Normalisation Study

Next I looked at possible effects of the normalisation method used to extract temperature anomalies for each station. The normal procedure followed by HAD-CRU is to calculate monthly averages for each month and each station between 1961 and 1990. These are then used to calculated anomalies for each station, and average them in each grid point. I decided instead to use the actual temperatures at each grid point resulting from the average of these stations. Then in a second step I calculate the monthly normals for each month at each grid point by averaging all the available data. There is no particular reason  to take a fixed time period for the normals, since  anomalies are just deviations from the norm.  First I generated temperature grids from 1850 to 2010. I then used the grid monthly time series to derive normals per month for each grid point. Then we subtract the normal from  grid temperatures to derive anomaly grids. Finally the area weighted and annual averages are derived. How does this compare with the standard result ?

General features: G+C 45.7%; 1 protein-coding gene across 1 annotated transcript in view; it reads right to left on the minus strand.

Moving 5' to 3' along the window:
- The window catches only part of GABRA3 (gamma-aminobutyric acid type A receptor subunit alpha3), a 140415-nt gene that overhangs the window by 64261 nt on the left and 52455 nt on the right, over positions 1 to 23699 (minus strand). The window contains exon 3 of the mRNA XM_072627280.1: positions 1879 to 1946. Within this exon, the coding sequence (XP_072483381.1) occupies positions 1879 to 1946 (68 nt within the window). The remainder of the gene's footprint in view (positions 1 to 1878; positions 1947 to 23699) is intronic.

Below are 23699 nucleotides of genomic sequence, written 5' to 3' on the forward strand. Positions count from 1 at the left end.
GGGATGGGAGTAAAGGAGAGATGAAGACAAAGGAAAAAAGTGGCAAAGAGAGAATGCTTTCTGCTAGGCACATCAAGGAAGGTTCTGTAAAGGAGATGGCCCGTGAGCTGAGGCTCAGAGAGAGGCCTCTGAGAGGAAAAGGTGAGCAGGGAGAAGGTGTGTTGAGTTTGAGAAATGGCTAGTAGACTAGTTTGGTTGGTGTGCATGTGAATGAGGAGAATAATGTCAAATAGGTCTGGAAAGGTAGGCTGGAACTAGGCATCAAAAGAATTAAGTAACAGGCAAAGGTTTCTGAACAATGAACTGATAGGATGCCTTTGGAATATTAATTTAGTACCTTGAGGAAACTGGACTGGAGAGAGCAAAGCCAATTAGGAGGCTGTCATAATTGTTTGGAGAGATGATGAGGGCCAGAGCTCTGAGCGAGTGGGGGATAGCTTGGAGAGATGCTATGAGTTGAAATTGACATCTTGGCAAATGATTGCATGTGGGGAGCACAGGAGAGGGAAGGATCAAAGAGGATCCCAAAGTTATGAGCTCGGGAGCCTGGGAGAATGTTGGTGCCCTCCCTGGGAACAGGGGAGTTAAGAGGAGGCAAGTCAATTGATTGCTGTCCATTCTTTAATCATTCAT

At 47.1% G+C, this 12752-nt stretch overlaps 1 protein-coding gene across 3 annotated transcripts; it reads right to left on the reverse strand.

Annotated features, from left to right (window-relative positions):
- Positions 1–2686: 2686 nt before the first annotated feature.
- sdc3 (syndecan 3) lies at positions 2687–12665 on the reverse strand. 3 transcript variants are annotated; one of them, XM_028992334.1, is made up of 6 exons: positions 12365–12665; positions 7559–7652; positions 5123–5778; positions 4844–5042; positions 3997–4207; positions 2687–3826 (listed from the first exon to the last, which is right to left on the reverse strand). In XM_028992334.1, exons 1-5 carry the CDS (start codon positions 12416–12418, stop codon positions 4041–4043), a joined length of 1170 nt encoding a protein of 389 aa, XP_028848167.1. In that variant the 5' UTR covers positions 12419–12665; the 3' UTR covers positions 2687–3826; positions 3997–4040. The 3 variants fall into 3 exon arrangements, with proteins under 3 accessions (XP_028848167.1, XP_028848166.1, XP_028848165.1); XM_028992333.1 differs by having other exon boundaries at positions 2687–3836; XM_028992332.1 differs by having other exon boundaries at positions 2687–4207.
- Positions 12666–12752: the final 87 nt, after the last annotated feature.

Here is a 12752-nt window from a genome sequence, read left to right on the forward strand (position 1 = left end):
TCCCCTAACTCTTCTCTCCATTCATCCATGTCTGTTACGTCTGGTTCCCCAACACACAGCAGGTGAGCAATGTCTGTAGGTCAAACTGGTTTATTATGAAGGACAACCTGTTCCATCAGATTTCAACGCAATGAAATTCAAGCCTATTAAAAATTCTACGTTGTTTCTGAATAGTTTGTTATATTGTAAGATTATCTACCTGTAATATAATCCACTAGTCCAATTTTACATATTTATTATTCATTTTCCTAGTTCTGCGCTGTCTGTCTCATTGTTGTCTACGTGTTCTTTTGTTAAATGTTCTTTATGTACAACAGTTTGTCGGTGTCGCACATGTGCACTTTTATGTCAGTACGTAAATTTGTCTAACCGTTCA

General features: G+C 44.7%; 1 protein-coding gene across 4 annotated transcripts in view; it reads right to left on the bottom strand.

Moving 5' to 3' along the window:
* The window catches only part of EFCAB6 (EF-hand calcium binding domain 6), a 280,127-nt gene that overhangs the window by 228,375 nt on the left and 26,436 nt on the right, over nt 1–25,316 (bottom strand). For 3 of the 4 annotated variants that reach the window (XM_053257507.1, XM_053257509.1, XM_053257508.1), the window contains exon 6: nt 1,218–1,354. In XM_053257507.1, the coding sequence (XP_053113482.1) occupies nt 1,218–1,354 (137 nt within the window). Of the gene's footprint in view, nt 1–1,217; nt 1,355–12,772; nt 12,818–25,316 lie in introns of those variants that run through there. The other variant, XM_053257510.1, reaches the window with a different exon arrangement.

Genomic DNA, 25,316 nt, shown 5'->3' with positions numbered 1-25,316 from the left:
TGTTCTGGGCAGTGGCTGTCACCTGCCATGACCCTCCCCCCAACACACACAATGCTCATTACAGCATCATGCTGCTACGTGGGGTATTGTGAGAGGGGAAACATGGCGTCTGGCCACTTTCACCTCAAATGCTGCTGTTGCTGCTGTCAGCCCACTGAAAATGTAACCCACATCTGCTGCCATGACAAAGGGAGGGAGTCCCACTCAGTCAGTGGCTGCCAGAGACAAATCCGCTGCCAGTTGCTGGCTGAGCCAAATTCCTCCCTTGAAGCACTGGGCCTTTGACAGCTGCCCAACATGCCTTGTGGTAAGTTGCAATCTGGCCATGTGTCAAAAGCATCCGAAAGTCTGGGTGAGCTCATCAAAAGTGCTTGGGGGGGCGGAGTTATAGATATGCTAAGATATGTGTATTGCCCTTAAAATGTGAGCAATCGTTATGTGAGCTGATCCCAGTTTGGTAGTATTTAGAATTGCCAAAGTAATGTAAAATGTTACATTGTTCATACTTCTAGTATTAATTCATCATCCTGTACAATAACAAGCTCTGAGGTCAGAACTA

Fig7: The blue points are temperature anomalies from GRID point averages compared to the standard anomalies based on per station based averages from 1961-1990 (black points)

As you can see the time trend changes dramatically! The results show clearly that prior to about 1910 the temperature anomalies are highly dependent on the normalisation method. This is not surprising as the geographic coverage is  < 14%.  After 1920, however this analysis shows that we can have a high confidence level in the published values.

Conclusions

1. The coverage of stations is concentrated at relatively high(low) latitudes. There is far less coverage in tropical regions, which thereby tends to exaggerates seasonal global temperature changes.

2. Sampling problems over in  5×5 grid for early years must lead to systematic problems in early years because there are so  many  empty grid points.

3. The standard use of temperature anomalies per station over a fixed period 1961-1990 is  somewhat arbitrary. When anomalies are instead calculated against a longer reference period and use grid values rather than station values then significant diferences are seen prior to ~ 1920.

4.The  conclusion is that the land based data are reliable after ~1920 but that earlier data are subject to systematic errors. The absolute temperature data are also effected  when there is significant asymmetries in geographic sampling.